Fall Greetings Friends of Lansing Urban Agriculture
Summer 2020 has officially ended. It will be sad to see the long days and sunshine go. But despite all the COVID-related anxiety and disruption, it has been a remarkably productive season agriculturally. Let me tell you a bit about what has been growing on at Urbandale Farm and with the Lansing Urban Farm Project.
LUFP’s home field (i.e., the site of our past Harvest Galas) has been farmed again this year by Aliza Ghaffari and Nate Kermiet of Magnolia Farms, two exceptionally talented and socially conscious, young farmers. They have deliberately worked to create an equitable, stable, and economically viable business plan. In fact, they are the very first urban farmers, we know of, whose diversified sales have put them in the black by mid-summer. Please visit them at the Allen Street Farmers Market on Wednesdays – say ‘hi’ and buy a carrot or a hard squash.
This year, too, Aliza and Nate have partnered with herbalist, Un Jeung, who as founder/owner of the Apothecary, has successfully brought her first medicinal product - a milky oats tonic – to the market.
Sarah and Tony Browne of Highwater Farms have also doubled down on their commitment to urban agriculture. In a beautifully worded reflection on their 2020 season, Sarah writes,
Our market season was challenging but rewarding. Navigating the market season during a pandemic with health issues was challenging and sometimes it was near impossible to get succession plantings in on time, to keep weeds down, and to see the farm reach its full potential. As hard as this situation has been on us all, it did help us reflect on our farming practices and those reflections led us to some important changes. We decided to start farming naturally, meaning that we will no longer be purchasing compost, fertilizers, or any inputs from third parties. Our goal is to make all of these inputs on our own and from the things that we grow. This is the essence of regenerative farming. We have also gone to great lengths to eliminate plastic in our fields and in our packaging. We plan to expand our operations next season and we will continue to focus on heirloom, open pollinated, and nutrient dense varieties of fruits and vegetables.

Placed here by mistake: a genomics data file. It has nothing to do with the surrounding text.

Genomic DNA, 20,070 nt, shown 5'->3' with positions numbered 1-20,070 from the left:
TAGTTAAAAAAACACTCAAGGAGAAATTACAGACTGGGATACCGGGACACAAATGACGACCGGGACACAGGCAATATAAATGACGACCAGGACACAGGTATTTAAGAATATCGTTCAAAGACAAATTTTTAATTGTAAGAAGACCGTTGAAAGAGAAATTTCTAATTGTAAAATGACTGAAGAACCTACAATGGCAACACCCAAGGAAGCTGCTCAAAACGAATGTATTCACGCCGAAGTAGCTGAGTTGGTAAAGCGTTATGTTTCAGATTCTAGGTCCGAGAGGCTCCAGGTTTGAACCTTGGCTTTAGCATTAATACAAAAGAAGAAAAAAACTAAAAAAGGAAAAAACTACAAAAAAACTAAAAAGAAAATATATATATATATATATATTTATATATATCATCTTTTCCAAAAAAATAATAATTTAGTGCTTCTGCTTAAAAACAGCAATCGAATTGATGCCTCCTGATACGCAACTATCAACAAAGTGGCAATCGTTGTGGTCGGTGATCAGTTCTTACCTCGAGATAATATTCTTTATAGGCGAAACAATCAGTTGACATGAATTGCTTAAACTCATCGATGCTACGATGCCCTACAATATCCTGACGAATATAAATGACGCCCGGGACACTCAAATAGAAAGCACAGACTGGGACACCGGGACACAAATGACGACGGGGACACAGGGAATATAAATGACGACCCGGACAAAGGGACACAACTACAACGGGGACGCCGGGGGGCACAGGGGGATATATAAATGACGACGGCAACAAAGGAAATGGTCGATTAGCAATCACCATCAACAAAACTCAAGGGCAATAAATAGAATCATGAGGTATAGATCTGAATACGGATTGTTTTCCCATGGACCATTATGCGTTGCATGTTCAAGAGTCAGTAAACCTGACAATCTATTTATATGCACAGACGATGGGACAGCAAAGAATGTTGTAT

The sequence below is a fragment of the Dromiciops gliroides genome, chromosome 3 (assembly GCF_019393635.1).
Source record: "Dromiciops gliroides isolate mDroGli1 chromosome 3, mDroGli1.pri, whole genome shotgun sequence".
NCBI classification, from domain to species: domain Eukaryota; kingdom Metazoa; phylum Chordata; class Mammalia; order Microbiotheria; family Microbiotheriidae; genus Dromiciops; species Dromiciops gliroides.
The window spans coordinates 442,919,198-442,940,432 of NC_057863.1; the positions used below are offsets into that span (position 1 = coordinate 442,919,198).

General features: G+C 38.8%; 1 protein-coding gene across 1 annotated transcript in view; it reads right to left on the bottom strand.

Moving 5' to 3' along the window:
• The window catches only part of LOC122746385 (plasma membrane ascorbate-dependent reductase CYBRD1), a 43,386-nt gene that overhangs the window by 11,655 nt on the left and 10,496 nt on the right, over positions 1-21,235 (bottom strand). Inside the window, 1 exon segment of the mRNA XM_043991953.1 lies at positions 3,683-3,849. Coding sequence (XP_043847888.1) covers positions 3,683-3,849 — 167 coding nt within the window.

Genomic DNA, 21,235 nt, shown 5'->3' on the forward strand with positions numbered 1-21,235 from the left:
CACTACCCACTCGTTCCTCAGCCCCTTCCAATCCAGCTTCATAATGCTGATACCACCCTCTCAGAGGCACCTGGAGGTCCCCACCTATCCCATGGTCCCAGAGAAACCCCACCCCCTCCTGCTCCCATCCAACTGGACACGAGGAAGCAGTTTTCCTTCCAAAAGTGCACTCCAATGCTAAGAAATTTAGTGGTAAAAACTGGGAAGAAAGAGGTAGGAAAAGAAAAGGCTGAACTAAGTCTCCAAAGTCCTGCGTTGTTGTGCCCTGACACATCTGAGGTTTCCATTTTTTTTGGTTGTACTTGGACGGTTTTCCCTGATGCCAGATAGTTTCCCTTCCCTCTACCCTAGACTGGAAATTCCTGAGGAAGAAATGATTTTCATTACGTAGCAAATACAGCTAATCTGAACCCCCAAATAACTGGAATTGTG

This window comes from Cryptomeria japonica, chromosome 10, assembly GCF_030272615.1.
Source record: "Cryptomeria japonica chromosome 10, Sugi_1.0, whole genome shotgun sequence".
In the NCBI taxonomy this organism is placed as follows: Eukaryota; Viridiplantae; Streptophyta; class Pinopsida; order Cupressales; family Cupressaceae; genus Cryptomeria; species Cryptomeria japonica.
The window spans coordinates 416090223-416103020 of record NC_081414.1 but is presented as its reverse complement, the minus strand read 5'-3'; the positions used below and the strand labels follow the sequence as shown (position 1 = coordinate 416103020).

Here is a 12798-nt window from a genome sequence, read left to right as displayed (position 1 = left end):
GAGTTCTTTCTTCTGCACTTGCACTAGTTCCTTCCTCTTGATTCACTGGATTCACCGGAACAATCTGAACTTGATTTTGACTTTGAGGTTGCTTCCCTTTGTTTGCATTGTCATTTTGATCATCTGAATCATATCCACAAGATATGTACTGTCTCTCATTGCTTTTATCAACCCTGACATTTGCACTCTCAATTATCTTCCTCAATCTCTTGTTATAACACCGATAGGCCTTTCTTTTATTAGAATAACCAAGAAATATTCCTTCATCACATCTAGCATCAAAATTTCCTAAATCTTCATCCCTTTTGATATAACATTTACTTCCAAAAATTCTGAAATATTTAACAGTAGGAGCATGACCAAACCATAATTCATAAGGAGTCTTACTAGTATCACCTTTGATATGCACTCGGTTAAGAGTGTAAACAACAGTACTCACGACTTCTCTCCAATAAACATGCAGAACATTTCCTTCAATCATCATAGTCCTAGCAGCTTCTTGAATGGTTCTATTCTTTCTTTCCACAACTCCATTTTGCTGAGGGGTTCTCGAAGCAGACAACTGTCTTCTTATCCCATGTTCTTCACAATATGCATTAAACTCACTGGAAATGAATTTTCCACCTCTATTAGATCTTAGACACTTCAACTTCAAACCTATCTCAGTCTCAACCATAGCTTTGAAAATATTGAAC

Efforts like these, leave no doubt that urban food and farming offer enormous entrepreneurial opportunity for cultural, economic, environmental, personal, and community well being. They are as much a part of urban development as bricks and mortar projects and, as such, they deserve our support.
The Lansing Urban Farm Project has also been busy. We have committed ourselves to showcasing and promoting local farms now more than ever. To this end, we are using social media. Admittedly, it’s been a steep learning curve, but we’ve begun to get the hang of it (check out Lansing Grown and Urbandale Farm on Facebook).
This summer, too, we purchased the home field from the Ingham County Land Bank. As a result, we now own (and pay taxes on) the farm house and the adjacent property – approximately three quarters of acre in all. This chunk of urban real estate, dedicated to agricultural activity, will require us to do some strategic planning. Do we want to lease or sell it to a beginning farmer; should it be used as an educational site for city farmers or the general public? Could it offer resources currently in short supply like produce storage facilities or transplant production facilities? Should we partner with other organizations to leverage ideas, labor and financial assets? These are the kinds of questions we will be asking ourselves (and answering) throughout the coming fall and winter. It is an exciting time for LUFP as we work to create a permanent, visible, and valued place for locally grown food and food self-reliance within the city. Stay healthy and stay tuned.
The Lansing Urban Farm Project (LUFP) is a Michigan non-profit that seeks to support small and urban farms in the Lansing area and integrate food and farming into larger community building efforts.